Tag Archives: icecream

Delicious and worth devouring

Who can resist the quintessential golden brown, Belgian delicacy- waffles. Made with leavened batter or dough, freshly made waffles with myriad toppings are any gourmands dream come true. And I am no exception. While I do enjoy the savoury waffles that have made their way into restaurant menus, I still prefer the original sweet ones, I must confess.

A popular breakfast item, I love to indulge myself every now and then when I am in the mood to pile on calories or be sure I can burn them off. Several places in Mumbai apart from five star hotels serve waffles but few, offer the real ones.

Coffee by Di Bella, is one such chain which offers delectable, good quality ones.

With new additions to their waffle menu, naturally, a visit was in order. So, this morning, on a Sunday, I decided to savour some waffles. After all waffles are the perfect weekend treat.

As always, the coffee, my favourite cappucino that I began with was creamy, strong and piping hot. The banana salted caramel crunch waffle was a treat for the eyes. It lived upto its promise as described on the menu. The caramel crusted banana slices offered the right crunch and flavour to the waffles served with fresh cream and a dollop of ice cream. The waffles were firm yet, soft, fluffy and each bite was an explosion of palate-pleasing flavours.

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Chocolate lovers or kids are going to love the varied offerings with chocolate- The ultimate chocolate explosion waffle, Nutella oreo crunch waffle and the dark chocolate sundae waffle. Of course others can opt for the Churro rush waffle.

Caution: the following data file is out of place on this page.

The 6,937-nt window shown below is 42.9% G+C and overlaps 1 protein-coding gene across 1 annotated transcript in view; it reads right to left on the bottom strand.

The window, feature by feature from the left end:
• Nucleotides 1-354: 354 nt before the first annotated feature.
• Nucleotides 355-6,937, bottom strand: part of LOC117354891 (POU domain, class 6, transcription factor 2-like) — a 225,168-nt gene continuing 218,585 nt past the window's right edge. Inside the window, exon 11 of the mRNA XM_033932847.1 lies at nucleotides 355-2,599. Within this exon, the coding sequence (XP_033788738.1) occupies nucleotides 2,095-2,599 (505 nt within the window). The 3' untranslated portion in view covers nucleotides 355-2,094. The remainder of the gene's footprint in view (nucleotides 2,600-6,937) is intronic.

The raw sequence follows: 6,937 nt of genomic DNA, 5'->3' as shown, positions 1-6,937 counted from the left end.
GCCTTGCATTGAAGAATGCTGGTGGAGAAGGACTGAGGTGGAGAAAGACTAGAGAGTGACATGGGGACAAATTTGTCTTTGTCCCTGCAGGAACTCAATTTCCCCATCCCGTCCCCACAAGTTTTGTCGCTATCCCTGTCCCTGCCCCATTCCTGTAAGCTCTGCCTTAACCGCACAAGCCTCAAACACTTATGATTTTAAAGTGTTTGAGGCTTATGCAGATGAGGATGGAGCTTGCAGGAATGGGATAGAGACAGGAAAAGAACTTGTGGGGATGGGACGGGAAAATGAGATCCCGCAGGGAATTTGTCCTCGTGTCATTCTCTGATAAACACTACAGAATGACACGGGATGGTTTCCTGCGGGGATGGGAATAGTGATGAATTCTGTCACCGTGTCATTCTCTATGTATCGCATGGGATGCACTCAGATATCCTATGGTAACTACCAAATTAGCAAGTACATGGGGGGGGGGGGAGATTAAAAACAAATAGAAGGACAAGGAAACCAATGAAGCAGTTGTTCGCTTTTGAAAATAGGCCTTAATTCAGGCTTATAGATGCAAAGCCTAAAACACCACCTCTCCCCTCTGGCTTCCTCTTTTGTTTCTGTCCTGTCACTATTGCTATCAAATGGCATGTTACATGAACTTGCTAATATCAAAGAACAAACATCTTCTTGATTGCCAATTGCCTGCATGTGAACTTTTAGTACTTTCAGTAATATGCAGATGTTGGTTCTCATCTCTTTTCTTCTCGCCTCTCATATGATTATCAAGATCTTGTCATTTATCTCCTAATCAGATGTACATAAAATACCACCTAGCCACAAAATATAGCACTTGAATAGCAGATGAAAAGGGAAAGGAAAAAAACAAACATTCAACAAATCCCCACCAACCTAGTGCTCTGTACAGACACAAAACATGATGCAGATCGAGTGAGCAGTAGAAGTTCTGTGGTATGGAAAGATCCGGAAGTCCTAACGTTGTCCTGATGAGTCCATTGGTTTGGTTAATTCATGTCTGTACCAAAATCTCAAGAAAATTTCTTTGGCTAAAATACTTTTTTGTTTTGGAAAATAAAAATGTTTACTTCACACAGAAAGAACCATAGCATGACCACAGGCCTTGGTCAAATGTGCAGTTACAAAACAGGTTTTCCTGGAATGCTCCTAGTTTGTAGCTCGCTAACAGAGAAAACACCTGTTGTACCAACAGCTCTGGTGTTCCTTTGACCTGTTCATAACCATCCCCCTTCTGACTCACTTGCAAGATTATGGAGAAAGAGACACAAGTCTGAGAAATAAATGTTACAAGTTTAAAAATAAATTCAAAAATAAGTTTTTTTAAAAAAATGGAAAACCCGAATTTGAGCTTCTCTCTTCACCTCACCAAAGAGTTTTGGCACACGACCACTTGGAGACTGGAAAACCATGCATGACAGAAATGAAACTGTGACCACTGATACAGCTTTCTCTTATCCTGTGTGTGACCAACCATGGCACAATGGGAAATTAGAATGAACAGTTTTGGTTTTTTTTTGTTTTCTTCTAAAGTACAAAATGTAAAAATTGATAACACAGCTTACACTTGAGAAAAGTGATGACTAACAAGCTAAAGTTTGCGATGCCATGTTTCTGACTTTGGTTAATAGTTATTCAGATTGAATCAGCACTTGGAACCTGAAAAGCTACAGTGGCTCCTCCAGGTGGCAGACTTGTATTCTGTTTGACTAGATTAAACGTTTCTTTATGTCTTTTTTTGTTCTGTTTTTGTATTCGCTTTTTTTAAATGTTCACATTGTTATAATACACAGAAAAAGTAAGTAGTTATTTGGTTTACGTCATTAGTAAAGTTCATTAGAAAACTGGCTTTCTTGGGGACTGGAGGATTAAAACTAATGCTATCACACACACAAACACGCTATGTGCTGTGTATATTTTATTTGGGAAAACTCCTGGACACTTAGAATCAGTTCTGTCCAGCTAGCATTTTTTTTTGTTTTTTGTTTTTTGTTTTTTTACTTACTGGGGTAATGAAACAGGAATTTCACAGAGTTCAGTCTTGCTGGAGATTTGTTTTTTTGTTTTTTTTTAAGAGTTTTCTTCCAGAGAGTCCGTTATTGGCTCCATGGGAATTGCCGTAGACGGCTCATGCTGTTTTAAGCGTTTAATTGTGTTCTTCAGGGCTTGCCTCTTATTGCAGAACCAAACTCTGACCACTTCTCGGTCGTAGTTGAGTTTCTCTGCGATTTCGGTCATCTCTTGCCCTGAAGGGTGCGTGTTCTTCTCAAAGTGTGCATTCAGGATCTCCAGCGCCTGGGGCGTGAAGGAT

The quality of ingredients used is of good quality and the portions generous. Priced at rs 350, this waffle may seem steep at a glance, but once you have relished it, you realize it is your money’s worth.

So the next time you are craving for your waffle fix, head straight to any of the Coffee by Di Bella outlets in Mumbai and indulge in the best selection. Trust me, you will never be disappointed.

Rating : 4/5

 

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Holi Hai with Thandai and Paan ice creams

Holi is round the corner and the sweltering heat too has come along. Ice creams and coolers seem to be the answer to cope with this weather. Add to it the flavours synonymous with Holi- thandai. Naturally then, it is a winning combination.

Affordably priced, Papa Cream offers two special ubiquitous flavours to combat the summer heat and get refreshed.

I was fortunate to drop by at the Oshiwara outlet to witness the making of these flavours.

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Thandai Ice Cream:
 
One of the most traditional flavours of Holi is being served at Papacream in the form of a delicious scoop of ice cream. Made with heavy milk, poppy seeds, cashewnuts and infused with cardamom and saffron, topped with a light sprinking of almonds, rose petals and pistachios – this is perfect for your after playing Holi and gorging on a heavy meal. Of course I decided to indulge myself, even before Holi begins. The thandai flavour was distinct but not overpowering. Creamy with superior quality ingredients. That’s my verdict.
Price:
 
Single scoop Rs 100
Double scoop Rs 185
Tub Rs 450
Kolkata Meetha Paan with Gulkhand:
The paan lover that I am, I had to try this one too. And a Kolkata meetha paan in an ice cream form? Irresistible  The first bite and the leafy Mukhwaas with Gulkhand  enveloped my mouth. Sweet, spicy and all things nice. I was instantly rejuvenated.
The rich texture of the luscious ice cream appealed to me instantly and without a doubt, this flavour for me was the winner this Holi.
Price:
 
Single scoop: Rs 120
Double scoop:  Rs 200